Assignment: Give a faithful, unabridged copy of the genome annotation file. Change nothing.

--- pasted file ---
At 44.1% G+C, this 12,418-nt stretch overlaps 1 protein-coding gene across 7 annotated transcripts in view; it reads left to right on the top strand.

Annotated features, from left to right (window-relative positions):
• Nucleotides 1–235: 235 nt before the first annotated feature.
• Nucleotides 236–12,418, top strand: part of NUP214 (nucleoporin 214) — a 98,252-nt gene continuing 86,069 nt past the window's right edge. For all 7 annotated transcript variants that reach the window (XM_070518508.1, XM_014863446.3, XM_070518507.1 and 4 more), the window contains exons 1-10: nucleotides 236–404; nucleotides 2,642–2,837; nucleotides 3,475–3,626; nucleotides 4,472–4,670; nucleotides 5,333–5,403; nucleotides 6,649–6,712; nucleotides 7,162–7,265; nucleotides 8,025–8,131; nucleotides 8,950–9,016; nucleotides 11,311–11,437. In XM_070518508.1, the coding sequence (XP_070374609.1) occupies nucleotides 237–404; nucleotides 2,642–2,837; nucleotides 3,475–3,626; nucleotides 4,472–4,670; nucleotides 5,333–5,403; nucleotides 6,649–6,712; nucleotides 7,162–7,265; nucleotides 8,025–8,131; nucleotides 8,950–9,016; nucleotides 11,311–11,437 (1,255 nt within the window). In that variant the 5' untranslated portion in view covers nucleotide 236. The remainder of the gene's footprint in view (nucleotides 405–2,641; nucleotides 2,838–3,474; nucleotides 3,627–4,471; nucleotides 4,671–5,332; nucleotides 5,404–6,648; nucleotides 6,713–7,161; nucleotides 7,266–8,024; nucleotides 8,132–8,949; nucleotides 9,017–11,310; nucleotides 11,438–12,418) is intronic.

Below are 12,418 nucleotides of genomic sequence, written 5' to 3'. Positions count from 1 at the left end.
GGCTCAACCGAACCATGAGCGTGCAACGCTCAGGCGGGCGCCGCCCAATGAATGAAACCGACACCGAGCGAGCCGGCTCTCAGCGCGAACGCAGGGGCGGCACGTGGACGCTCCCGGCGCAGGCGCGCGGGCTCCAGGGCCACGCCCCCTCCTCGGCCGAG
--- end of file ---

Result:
At 44.1% G+C, this 12,418-nt stretch overlaps 1 protein-coding gene across 7 annotated transcripts in view; it reads left to right on the top strand.

Annotated features, from left to right (window-relative positions):
• Nucleotides 1–235: 235 nt before the first annotated feature.
• Nucleotides 236–12,418, top strand: part of NUP214 (nucleoporin 214) — a 98,252-nt gene continuing 86,069 nt past the window's right edge. For all 7 annotated transcript variants that reach the window (XM_070518508.1, XM_014863446.3, XM_070518507.1 and 4 more), the window contains exons 1-10: nucleotides 236–404; nucleotides 2,642–2,837; nucleotides 3,475–3,626; nucleotides 4,472–4,670; nucleotides 5,333–5,403; nucleotides 6,649–6,712; nucleotides 7,162–7,265; nucleotides 8,025–8,131; nucleotides 8,950–9,016; nucleotides 11,311–11,437. In XM_070518508.1, the coding sequence (XP_070374609.1) occupies nucleotides 237–404; nucleotides 2,642–2,837; nucleotides 3,475–3,626; nucleotides 4,472–4,670; nucleotides 5,333–5,403; nucleotides 6,649–6,712; nucleotides 7,162–7,265; nucleotides 8,025–8,131; nucleotides 8,950–9,016; nucleotides 11,311–11,437 (1,255 nt within the window). In that variant the 5' untranslated portion in view covers nucleotide 236. The remainder of the gene's footprint in view (nucleotides 405–2,641; nucleotides 2,838–3,474; nucleotides 3,627–4,471; nucleotides 4,671–5,332; nucleotides 5,404–6,648; nucleotides 6,713–7,161; nucleotides 7,266–8,024; nucleotides 8,132–8,949; nucleotides 9,017–11,310; nucleotides 11,438–12,418) is intronic.

Below are 12,418 nucleotides of genomic sequence, written 5' to 3'. Positions count from 1 at the left end.
GGCTCAACCGAACCATGAGCGTGCAACGCTCAGGCGGGCGCCGCCCAATGAATGAAACCGACACCGAGCGAGCCGGCTCTCAGCGCGAACGCAGGGGCGGCACGTGGACGCTCCCGGCGCAGGCGCGCGGGCTCCAGGGCCACGCCCCCTCCTCGGCCGAG